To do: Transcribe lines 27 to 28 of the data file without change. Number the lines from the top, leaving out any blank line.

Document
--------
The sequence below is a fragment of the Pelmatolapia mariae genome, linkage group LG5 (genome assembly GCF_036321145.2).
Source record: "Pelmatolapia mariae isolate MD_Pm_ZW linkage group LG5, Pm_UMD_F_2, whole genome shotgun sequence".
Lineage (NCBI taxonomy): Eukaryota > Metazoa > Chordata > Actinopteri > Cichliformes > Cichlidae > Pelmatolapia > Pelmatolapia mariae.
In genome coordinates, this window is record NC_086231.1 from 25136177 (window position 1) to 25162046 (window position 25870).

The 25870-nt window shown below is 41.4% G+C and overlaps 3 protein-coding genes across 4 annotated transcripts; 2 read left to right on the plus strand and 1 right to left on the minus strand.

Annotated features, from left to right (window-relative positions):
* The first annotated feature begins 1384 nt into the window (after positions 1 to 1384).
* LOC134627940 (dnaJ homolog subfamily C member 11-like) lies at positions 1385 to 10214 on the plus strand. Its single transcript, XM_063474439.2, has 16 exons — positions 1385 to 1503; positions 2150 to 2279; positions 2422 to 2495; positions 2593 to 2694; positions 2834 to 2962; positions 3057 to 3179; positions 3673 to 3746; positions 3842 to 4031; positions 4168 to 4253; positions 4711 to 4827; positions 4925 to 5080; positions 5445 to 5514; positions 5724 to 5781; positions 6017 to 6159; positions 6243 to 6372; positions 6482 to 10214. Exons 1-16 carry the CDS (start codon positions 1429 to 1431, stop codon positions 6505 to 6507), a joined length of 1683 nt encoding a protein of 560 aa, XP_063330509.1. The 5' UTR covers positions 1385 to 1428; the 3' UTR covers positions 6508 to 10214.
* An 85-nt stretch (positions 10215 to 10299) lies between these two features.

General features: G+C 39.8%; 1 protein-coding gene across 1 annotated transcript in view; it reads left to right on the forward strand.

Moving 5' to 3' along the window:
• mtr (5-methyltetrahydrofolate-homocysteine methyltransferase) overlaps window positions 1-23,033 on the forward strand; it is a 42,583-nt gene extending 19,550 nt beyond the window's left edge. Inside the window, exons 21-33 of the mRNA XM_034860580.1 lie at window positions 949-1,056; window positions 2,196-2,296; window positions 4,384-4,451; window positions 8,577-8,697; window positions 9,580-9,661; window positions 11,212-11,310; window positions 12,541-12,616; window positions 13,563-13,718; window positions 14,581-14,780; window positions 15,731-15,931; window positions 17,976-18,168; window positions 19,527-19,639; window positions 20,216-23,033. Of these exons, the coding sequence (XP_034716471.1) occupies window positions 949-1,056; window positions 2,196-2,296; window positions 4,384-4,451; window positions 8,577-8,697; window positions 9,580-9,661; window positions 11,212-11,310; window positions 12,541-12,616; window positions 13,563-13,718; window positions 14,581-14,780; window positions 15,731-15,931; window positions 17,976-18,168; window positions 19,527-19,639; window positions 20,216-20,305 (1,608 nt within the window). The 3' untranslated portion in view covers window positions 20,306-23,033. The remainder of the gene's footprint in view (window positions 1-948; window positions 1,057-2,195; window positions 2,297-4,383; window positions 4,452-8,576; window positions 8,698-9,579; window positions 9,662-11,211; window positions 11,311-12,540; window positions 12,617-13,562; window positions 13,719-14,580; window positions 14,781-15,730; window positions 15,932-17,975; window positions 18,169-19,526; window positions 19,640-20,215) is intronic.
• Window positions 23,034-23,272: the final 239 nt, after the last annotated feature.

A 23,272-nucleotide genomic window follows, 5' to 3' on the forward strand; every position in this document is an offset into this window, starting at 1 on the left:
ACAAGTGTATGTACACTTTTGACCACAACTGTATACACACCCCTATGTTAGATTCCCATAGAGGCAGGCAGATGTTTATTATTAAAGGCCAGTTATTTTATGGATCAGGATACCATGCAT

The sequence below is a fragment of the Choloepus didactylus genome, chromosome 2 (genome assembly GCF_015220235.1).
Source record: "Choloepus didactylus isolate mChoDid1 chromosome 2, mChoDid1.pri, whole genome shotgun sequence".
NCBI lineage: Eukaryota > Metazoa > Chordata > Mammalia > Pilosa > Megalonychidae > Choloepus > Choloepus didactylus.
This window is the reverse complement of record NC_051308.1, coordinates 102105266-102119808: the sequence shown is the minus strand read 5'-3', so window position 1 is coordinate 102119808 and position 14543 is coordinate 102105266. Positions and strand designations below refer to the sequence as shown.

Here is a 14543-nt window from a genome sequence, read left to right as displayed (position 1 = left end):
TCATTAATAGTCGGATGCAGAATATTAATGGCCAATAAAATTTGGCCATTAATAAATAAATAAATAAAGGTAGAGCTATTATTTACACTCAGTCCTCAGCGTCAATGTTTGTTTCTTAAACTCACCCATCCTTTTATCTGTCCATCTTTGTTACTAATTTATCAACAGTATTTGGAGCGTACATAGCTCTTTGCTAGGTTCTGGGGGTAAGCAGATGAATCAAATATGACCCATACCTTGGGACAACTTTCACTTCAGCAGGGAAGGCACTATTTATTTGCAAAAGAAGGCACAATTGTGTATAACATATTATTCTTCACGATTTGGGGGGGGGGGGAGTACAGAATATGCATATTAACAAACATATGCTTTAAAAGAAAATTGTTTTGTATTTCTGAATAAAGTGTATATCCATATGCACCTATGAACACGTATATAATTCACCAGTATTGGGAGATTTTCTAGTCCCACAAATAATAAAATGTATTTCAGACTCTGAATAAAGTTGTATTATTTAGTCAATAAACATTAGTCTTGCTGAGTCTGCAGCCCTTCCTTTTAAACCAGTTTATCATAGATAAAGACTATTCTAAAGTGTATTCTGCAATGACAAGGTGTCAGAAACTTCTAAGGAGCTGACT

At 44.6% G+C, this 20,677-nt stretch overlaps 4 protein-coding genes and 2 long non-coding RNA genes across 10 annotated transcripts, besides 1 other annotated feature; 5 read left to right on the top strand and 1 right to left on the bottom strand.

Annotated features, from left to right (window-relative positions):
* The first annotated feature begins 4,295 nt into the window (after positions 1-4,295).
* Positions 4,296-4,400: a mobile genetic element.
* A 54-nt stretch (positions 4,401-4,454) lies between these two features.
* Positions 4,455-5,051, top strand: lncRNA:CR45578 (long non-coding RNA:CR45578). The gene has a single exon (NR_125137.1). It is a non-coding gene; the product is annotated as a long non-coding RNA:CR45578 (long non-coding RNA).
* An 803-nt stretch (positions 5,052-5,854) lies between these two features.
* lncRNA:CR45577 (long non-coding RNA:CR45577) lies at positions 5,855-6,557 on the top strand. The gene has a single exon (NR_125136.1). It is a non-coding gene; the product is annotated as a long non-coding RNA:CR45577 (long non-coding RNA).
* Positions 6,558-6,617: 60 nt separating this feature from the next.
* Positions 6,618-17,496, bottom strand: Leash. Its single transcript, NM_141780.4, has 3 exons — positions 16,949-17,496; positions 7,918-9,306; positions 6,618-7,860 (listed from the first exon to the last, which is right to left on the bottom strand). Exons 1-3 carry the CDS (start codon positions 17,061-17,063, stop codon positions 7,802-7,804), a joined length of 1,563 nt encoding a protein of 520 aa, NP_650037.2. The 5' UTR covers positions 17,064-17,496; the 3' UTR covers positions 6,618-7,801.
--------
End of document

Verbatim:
* Positions 4,455-5,051, top strand: lncRNA:CR45578 (long non-coding RNA:CR45578). The gene has a single exon (NR_125137.1). It is a non-coding gene; the product is annotated as a long non-coding RNA:CR45578 (long non-coding RNA).
* An 803-nt stretch (positions 5,052-5,854) lies between these two features.